New York Nature August 15, 2018
Public Health Warnings Have Been Issued For These New York Lakes
New York’s summertime heat may compel us to go searching for the nearest body of water to cool off in, but this year there are some lakes and beaches that you’ll want to avoid. A cause for concern that sadly isn’t new to New Yorkers, according to the
latest information posted by the DEC – there are quite a few lakes that have been confirmed for having toxins and harmful compounds that are referred to as HABs. Interested in arming yourself with this useful information? Then let’s keep scrolling to take a look at exactly what we’re dealing with.
New York has always been known for having clean, pristine, stunning lakes throughout our state, yet unfortunately, right now there are quite a few of them that are completely unsightly.
When we think about our lakes in New York, gorgeous destinations like Skaneateles Lake, Green Lakes State Park, and Lake George are just a few that come to mind. Unfortunately, there happen to be numerous lakes within our state right now that are so overrun with Harmful Algal Blooms that you wouldn't even consider touching them with a 10-foot pole. Eek!
According to the latest information that stays updated on the HAB's Notification Page, there are a total of 40 lakes in our state that have confirmed cyanobacteria in their bodies of water.
On that HAB Notification Page, you'll see a chart detailing bodies of water containing HAB notifications - varying from Suspicious, Confirmed, and Confirmed with High Toxins Bloom statuses. For the 6 lakes listed as having a status of "
Confirmed with High Toxins Bloom", this means that water sampling results have confirmed that there are toxins present in enough quantities of the water that could potentially cause health effects when people or animals come in contact with it through either drinking or swimming. While the 34 lakes listed as having a status of " Confirmed Bloom" have had water sampling results that confirmed the presence of cyanobacteria HAB which may produce toxins and other harmful compounds.
For the remaining 17 lakes that are listed with the "Suspicious Bloom" status, this means that the DEC staff has determined the conditions fall within the description for HAB, but it is still unknown if toxins or other harmful compounds are in the water. This also means that these lakes could contain cyanobacteria that could still be an irritant to some people, even if toxins aren’t present in the water.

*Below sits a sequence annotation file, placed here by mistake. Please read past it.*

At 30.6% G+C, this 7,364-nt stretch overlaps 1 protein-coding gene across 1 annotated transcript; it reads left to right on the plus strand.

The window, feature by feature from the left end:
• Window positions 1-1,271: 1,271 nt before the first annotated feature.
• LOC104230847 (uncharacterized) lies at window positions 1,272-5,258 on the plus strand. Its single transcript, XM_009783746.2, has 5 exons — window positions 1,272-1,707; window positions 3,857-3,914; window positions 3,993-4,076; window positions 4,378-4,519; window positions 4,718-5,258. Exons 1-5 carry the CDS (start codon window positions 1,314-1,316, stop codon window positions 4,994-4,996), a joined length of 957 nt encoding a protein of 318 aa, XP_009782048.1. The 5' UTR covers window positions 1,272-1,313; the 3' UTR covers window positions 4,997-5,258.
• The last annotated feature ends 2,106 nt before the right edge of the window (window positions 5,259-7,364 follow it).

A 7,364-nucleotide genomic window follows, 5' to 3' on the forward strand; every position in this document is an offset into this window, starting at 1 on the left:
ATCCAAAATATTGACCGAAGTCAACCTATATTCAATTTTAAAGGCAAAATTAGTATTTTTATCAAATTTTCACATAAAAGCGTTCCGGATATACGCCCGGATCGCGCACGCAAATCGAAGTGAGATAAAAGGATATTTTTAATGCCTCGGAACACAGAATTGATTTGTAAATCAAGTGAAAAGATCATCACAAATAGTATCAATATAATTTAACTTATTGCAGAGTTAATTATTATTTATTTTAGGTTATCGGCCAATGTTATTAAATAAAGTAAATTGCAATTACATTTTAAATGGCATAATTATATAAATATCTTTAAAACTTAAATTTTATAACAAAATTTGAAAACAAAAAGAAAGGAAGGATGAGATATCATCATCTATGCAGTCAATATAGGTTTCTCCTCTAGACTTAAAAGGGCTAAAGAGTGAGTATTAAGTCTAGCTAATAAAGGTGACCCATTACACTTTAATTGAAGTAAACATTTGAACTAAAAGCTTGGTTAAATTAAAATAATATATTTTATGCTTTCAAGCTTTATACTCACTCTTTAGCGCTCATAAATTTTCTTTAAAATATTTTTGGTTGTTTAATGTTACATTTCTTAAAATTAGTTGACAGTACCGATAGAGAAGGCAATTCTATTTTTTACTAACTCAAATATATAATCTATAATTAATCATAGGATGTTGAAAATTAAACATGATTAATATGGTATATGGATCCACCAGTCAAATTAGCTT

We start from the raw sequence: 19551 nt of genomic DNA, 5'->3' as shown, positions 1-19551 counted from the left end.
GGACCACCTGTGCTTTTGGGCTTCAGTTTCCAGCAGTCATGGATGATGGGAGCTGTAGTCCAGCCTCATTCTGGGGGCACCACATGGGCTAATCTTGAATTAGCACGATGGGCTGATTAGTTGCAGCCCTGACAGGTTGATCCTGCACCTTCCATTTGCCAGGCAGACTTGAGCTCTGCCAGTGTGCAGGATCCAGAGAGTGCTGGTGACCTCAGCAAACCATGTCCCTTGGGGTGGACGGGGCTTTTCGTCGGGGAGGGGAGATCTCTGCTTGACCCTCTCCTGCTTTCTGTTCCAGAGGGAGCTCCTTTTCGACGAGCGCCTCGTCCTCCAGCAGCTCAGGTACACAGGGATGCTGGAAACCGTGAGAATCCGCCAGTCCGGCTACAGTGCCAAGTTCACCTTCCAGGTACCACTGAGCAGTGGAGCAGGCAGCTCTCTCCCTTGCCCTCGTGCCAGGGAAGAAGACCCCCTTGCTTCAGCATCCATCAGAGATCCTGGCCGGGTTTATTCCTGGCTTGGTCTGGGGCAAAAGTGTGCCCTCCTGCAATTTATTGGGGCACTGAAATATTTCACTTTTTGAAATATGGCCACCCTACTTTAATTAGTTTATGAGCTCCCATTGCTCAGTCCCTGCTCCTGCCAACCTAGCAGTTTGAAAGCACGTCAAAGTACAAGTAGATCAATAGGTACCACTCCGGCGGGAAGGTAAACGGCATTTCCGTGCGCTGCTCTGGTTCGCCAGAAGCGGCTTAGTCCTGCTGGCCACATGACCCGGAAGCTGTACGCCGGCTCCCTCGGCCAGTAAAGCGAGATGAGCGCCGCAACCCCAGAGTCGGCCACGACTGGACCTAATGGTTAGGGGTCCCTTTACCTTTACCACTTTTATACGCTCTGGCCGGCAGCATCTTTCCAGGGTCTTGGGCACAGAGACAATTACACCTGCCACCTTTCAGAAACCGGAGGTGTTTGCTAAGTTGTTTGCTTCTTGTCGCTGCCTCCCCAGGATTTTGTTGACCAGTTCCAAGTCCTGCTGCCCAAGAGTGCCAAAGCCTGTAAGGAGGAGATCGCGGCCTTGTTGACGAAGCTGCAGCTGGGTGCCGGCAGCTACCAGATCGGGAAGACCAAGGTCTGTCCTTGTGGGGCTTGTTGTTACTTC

Now let's discuss which 6 lakes currently have a "Confirmed with High Toxins Bloom" status, and what you should do if you happen to come in contact with them.
So, what does the DEC want you to know about HABs? If you see anything, be sure to avoid it and report it. If you see any bodies of water with discoloration or algae scums on the surface - avoid the water at all costs. Coming in contact with the water can cause symptoms such as nausea, vomiting, diarrhea, irritation of the skin, eyes, and throat, allergic reactions, and possibly even difficulty with breathing if you’ve drunk the water.
With that said, here are the 6 lakes that you need to currently avoid:
Central Park Lake (New York County) - Widespread / Lakewide as of 8/6/18
Java Lake (Wyoming County) - Large Localized as of 8/7/18
Lake Ronkonkoma (Suffolk County) - Large Localized as of 7/31/18
Prospect Park Lake (Kings County) - Widespread / Lakewide as of 8/6/18
Sucker Brook (Cayuga County) - Small Localized as of 8/6/18
Skaneateles Lake (Onondaga County) - Small Localized as of 8/4/18
*Note: Skaneateles Lake is currently on this list due to the fact that Lourdes Camp was recently shut down. The listing refers to the specific area contained on the shoreline of the camp’s 1,500-foot lakefront, where blue-green algae blooms have been found, making the camp’s water supply unsafe to drink and swim in.
Lakes with their bloom extent listed as being Widespread / Lakewide have blooms that are affecting their entire bodies of water, a large portion of the lake, or most to all of the shoreline. Small Localized statuses mean that the bloom affects only a small area of the lake, and Large Localized statuses mean that the bloom is currently affecting large areas of the shoreline, a specific region of the water, or many properties within an entire cove.
If you believe you’ve come across a HAB in a body of water or yourself, family, friends, or pets have come in contact with a bloom – report the bloom to the DEC. People can fill out and submit a Suspicious Algal Bloom Report, and also send digital photos of suspected blooms to HABsInfo@dec.ny.gov.